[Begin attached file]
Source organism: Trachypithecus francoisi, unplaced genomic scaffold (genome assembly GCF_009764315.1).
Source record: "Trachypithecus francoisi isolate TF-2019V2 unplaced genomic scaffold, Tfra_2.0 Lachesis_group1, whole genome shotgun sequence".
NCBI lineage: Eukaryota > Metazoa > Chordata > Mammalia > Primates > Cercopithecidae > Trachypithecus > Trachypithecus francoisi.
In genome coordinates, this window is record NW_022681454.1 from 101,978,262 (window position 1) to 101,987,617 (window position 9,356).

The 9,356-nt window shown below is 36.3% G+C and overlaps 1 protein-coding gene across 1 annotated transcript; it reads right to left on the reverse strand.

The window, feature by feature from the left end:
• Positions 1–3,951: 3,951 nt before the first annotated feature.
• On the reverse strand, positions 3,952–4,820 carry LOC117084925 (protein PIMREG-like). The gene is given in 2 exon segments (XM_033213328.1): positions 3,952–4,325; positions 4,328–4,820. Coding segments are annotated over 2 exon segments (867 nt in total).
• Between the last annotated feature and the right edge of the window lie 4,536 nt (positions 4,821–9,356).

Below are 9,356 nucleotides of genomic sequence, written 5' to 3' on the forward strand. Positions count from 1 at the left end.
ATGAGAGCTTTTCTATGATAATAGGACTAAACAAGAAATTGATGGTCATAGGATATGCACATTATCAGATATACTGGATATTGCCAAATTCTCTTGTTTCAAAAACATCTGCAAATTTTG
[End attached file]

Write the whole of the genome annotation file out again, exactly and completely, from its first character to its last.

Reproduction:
Source organism: Trachypithecus francoisi, unplaced genomic scaffold (genome assembly GCF_009764315.1).
Source record: "Trachypithecus francoisi isolate TF-2019V2 unplaced genomic scaffold, Tfra_2.0 Lachesis_group1, whole genome shotgun sequence".
NCBI lineage: Eukaryota > Metazoa > Chordata > Mammalia > Primates > Cercopithecidae > Trachypithecus > Trachypithecus francoisi.
In genome coordinates, this window is record NW_022681454.1 from 101,978,262 (window position 1) to 101,987,617 (window position 9,356).

The 9,356-nt window shown below is 36.3% G+C and overlaps 1 protein-coding gene across 1 annotated transcript; it reads right to left on the reverse strand.

The window, feature by feature from the left end:
• Positions 1–3,951: 3,951 nt before the first annotated feature.
• On the reverse strand, positions 3,952–4,820 carry LOC117084925 (protein PIMREG-like). The gene is given in 2 exon segments (XM_033213328.1): positions 3,952–4,325; positions 4,328–4,820. Coding segments are annotated over 2 exon segments (867 nt in total).
• Between the last annotated feature and the right edge of the window lie 4,536 nt (positions 4,821–9,356).

Below are 9,356 nucleotides of genomic sequence, written 5' to 3' on the forward strand. Positions count from 1 at the left end.
ATGAGAGCTTTTCTATGATAATAGGACTAAACAAGAAATTGATGGTCATAGGATATGCACATTATCAGATATACTGGATATTGCCAAATTCTCTTGTTTCAAAAACATCTGCAAATTTTG